One of the often-repeated mantras about diet and fitness that annoys me the most is this: “You won’t lose weight through exercise.”
I’ve always found this advice suspect, for several reasons. One, is it true – did you ever see a fat competitive runner, be that person a sprinter or long distance runner? No, you didn’t. Why? Because regular running burns off an incredible amount of calories, and this makes you lose weight – indeed most runners have to eat much more than most of us just to keep the slim size they are.
Two – most people think that they’ve done a lot of exercise if they go out for a half hour walk once a day. That would burn off around 100 calories for a 150lb person walking at 3 mph. So that’s about 700 calories a week, which in theory would represent about a fifth of a pound you might lose. But most people, research shows, tend to eat a little more when they have been doing their exercise, and 700 calories represents only a couple of chocolate bars, or ten digestive biscuits for example, or an extra couple of spoons of carbs with your evening meal each day.
Exercise most definitely DOES work to help you lose weight – but only if you do enough of it.
The reason I’m writing about this is that I just lost four pounds in about three weeks by taking about 500% more exercise each day than I have done in years. This wasn’t formal exercise – not the treadmill or rower, not a marathon walk or run every day, none of that.
All I did was, through necessity, get off my bottom and spend all day every day doing physical stuff that needed doing. Hard cleaning; moving furniture; sweeping outside; taking endless rubbish to the tip; heavy lifting; up and down ladders and stairs, on and off walls, all kinds of things, for around 7 hours every day.
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I was preparing a small converted barn apartment – ready to advertise as a holiday let. Having lain idle for many years and been used as a junk tip it needed a total revamp – and it’s upstairs. I had no-one to help and having a few quiet weeks in the office it seemed a perfect opportunity to save money on help and get active, too. Once the barn was finally ready I then set to and tidied up the garden surrounding it, and the road entrance and nearby shrubs and borders. And then I realised that the outside of our house, which guests would have to walk past to get to the barn, looked a mess, so I was out scrubbing walls, cleaning windows, painting, you name it.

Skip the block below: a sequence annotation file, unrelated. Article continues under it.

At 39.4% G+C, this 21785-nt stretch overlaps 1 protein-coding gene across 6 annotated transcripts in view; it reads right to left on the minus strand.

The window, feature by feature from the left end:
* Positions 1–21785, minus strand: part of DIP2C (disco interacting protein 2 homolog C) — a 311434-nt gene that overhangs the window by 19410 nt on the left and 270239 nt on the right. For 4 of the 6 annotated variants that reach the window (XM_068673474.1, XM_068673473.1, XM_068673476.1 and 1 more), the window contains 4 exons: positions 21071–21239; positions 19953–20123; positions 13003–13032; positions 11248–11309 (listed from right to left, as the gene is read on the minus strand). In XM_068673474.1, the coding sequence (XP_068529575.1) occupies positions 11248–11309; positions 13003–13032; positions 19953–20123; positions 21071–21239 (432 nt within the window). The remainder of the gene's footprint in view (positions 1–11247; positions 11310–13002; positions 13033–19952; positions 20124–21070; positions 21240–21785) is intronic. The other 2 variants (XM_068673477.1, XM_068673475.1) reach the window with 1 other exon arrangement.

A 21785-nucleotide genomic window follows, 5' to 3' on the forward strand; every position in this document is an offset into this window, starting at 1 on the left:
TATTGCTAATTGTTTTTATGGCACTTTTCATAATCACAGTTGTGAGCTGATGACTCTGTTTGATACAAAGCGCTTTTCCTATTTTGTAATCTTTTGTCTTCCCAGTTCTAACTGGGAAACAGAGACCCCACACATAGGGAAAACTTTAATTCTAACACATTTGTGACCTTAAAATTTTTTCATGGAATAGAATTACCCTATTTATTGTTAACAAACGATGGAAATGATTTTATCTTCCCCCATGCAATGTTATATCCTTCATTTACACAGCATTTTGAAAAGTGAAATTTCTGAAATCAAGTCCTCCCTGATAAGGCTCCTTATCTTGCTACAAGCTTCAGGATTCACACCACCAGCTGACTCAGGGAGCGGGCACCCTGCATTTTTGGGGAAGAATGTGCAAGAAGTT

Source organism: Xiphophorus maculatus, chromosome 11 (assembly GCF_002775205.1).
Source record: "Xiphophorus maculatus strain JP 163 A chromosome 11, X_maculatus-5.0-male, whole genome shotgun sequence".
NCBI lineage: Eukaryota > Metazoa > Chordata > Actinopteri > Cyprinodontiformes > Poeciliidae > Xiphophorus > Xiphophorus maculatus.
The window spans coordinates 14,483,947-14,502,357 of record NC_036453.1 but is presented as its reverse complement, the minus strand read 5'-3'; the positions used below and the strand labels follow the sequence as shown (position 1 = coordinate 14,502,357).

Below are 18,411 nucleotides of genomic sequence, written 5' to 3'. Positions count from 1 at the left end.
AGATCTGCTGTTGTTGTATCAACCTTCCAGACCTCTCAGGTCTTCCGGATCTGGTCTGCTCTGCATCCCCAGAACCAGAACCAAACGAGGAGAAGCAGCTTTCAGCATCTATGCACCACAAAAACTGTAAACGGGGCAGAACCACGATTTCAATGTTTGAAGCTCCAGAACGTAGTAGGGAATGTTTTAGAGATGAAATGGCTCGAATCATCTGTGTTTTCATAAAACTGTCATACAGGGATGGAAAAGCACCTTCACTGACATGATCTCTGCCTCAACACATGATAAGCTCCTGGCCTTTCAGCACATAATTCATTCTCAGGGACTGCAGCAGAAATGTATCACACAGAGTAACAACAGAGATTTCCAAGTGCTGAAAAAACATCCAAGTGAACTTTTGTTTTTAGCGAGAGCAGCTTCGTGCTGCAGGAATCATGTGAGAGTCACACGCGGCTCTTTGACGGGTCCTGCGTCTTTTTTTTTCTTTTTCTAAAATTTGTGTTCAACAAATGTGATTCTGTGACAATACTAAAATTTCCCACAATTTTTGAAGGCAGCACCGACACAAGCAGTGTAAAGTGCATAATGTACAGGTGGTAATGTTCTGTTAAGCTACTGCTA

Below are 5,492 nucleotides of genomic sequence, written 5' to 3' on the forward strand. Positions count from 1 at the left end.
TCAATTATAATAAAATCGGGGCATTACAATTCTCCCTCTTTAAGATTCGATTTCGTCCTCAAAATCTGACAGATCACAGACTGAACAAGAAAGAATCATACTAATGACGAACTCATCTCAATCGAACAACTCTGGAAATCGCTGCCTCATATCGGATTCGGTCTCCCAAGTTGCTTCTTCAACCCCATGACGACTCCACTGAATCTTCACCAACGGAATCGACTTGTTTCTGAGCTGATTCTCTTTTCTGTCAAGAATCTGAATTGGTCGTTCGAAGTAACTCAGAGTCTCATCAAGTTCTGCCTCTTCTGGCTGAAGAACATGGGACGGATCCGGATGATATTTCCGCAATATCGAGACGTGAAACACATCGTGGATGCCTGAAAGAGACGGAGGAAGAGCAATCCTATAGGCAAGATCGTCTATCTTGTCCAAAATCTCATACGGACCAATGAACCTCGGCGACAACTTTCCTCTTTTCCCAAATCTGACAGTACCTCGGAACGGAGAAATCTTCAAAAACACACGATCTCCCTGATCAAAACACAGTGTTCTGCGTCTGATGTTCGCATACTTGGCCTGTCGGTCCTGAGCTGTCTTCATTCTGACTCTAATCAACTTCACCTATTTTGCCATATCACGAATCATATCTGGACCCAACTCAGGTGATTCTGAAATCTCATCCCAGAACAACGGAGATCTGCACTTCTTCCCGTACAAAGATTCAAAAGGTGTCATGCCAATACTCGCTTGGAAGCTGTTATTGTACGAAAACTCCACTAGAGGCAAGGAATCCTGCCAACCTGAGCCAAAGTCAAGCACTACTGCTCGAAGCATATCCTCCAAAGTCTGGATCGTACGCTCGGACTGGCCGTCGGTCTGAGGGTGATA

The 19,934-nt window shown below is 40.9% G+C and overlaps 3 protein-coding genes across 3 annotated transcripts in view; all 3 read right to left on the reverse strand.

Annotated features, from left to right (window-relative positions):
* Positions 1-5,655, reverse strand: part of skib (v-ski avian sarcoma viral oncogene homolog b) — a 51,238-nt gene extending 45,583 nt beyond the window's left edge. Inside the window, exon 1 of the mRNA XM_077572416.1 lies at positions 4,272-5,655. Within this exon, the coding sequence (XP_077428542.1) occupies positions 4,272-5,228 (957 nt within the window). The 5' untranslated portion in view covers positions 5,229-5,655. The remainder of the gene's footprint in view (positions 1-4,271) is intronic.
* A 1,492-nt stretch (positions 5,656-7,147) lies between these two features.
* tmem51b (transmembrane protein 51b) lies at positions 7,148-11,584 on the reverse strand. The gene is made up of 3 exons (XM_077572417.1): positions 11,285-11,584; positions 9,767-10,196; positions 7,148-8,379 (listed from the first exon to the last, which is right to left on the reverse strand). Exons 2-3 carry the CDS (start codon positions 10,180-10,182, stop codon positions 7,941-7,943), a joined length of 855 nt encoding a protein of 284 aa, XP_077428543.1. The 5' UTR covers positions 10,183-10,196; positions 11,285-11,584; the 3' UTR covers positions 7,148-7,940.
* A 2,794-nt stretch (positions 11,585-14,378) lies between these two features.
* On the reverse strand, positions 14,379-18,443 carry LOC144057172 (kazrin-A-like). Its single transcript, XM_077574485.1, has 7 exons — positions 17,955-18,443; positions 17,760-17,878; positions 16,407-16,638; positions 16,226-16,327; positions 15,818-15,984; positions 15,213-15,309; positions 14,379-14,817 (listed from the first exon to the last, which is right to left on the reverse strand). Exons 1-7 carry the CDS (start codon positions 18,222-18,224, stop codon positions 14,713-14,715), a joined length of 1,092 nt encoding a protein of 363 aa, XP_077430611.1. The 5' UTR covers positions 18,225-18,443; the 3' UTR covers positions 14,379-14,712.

And when my jeans fell down the other day because the last hole on my belt was too loose, I weighed myself – four pounds gone. I’d been eating a similar amount to normal - but my body obeyed the basic rule of weight loss and gain. More calories expended than taken in, you lose weight, more calories in than burned, you gain weight. I reckon I was burning around 7-800 calories a day more than in my normal sedentary life, and over 3 weeks that represents around 15,000 extra calories burnt – which is almost exactly right to lose four pounds as one pound represents around 3,500 calories.
It will be interesting to see, now that my need to be so active is over and I’m about to start several weeks in the office instead, how quickly those four pounds come back on. I don’t want them to – but I now know that unless I make a real big effort to get on my feet and keep moving, they most certainly will.
What I think I should do is accept that sitting in the office 8-9 hours a day is not a great idea, and take longer with work projects so I can have at least 2-3 hours out and about every single day.
It’s not just a weight thing – so much recent research shows that a sedentary lifestyle is unhealthy in several ways. One new Californian study finds that sitting up to 10 hours a day increases your risk of disease and ages women up to eight years. Another recent Norwegian study found that people over 70 who were unfit increased their risk of diabetes and heart problems by 80%. And if you do no exercise, after the age of 50 you lose around 500g of muscle a year.
I certainly felt better all round by the time the third of my active weeks arrived – in the first I had been breathless with aching muscles and joints, and simply exhausted. But by the end, I was sleeping much, much better, walking faster, was able to lift heavy items more easily, was more able to bend to reach the ground and kneel – all kinds of simple things we often no longer do as we get older.
It’s been a real eye opener for me, and I think I have the motivation now to keep moving. Every day, for as many hours as possible.